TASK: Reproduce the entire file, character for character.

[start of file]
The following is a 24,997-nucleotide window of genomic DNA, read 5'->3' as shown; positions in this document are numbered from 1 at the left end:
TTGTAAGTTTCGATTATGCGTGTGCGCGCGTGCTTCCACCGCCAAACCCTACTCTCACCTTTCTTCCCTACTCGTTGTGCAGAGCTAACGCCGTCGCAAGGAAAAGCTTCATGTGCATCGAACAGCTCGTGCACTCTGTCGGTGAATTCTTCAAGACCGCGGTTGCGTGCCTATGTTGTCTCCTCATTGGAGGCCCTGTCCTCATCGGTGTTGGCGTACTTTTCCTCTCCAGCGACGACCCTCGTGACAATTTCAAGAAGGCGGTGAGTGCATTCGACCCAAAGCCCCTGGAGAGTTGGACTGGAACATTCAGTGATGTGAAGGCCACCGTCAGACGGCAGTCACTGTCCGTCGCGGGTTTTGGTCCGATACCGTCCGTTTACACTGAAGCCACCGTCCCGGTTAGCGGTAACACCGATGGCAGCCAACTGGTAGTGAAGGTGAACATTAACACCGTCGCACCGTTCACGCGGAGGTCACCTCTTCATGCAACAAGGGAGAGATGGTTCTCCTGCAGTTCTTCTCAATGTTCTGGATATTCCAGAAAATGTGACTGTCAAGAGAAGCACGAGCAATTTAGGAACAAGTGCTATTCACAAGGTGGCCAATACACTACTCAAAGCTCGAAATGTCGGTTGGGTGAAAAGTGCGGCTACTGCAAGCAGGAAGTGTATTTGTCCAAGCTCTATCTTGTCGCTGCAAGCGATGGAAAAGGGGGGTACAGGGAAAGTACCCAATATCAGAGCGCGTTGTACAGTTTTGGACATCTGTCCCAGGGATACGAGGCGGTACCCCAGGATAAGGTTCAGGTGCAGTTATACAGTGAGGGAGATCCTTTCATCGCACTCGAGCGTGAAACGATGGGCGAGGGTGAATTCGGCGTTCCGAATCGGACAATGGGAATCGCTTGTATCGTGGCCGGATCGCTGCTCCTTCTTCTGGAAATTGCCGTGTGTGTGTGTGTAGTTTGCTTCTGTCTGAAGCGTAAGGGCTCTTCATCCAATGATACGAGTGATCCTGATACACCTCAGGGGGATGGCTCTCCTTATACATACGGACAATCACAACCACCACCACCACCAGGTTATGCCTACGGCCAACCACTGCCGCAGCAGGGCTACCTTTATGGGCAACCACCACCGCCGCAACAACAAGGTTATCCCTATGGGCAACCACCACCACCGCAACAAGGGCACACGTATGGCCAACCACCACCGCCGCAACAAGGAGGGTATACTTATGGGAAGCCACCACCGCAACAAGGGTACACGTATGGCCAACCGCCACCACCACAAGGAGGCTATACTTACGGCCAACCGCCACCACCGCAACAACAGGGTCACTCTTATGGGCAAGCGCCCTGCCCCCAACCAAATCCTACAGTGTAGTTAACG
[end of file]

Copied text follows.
The following is a 24,997-nucleotide window of genomic DNA, read 5'->3' as shown; positions in this document are numbered from 1 at the left end:
TTGTAAGTTTCGATTATGCGTGTGCGCGCGTGCTTCCACCGCCAAACCCTACTCTCACCTTTCTTCCCTACTCGTTGTGCAGAGCTAACGCCGTCGCAAGGAAAAGCTTCATGTGCATCGAACAGCTCGTGCACTCTGTCGGTGAATTCTTCAAGACCGCGGTTGCGTGCCTATGTTGTCTCCTCATTGGAGGCCCTGTCCTCATCGGTGTTGGCGTACTTTTCCTCTCCAGCGACGACCCTCGTGACAATTTCAAGAAGGCGGTGAGTGCATTCGACCCAAAGCCCCTGGAGAGTTGGACTGGAACATTCAGTGATGTGAAGGCCACCGTCAGACGGCAGTCACTGTCCGTCGCGGGTTTTGGTCCGATACCGTCCGTTTACACTGAAGCCACCGTCCCGGTTAGCGGTAACACCGATGGCAGCCAACTGGTAGTGAAGGTGAACATTAACACCGTCGCACCGTTCACGCGGAGGTCACCTCTTCATGCAACAAGGGAGAGATGGTTCTCCTGCAGTTCTTCTCAATGTTCTGGATATTCCAGAAAATGTGACTGTCAAGAGAAGCACGAGCAATTTAGGAACAAGTGCTATTCACAAGGTGGCCAATACACTACTCAAAGCTCGAAATGTCGGTTGGGTGAAAAGTGCGGCTACTGCAAGCAGGAAGTGTATTTGTCCAAGCTCTATCTTGTCGCTGCAAGCGATGGAAAAGGGGGGTACAGGGAAAGTACCCAATATCAGAGCGCGTTGTACAGTTTTGGACATCTGTCCCAGGGATACGAGGCGGTACCCCAGGATAAGGTTCAGGTGCAGTTATACAGTGAGGGAGATCCTTTCATCGCACTCGAGCGTGAAACGATGGGCGAGGGTGAATTCGGCGTTCCGAATCGGACAATGGGAATCGCTTGTATCGTGGCCGGATCGCTGCTCCTTCTTCTGGAAATTGCCGTGTGTGTGTGTGTAGTTTGCTTCTGTCTGAAGCGTAAGGGCTCTTCATCCAATGATACGAGTGATCCTGATACACCTCAGGGGGATGGCTCTCCTTATACATACGGACAATCACAACCACCACCACCACCAGGTTATGCCTACGGCCAACCACTGCCGCAGCAGGGCTACCTTTATGGGCAACCACCACCGCCGCAACAACAAGGTTATCCCTATGGGCAACCACCACCACCGCAACAAGGGCACACGTATGGCCAACCACCACCGCCGCAACAAGGAGGGTATACTTATGGGAAGCCACCACCGCAACAAGGGTACACGTATGGCCAACCGCCACCACCACAAGGAGGCTATACTTACGGCCAACCGCCACCACCGCAACAACAGGGTCACTCTTATGGGCAAGCGCCCTGCCCCCAACCAAATCCTACAGTGTAGTTAACG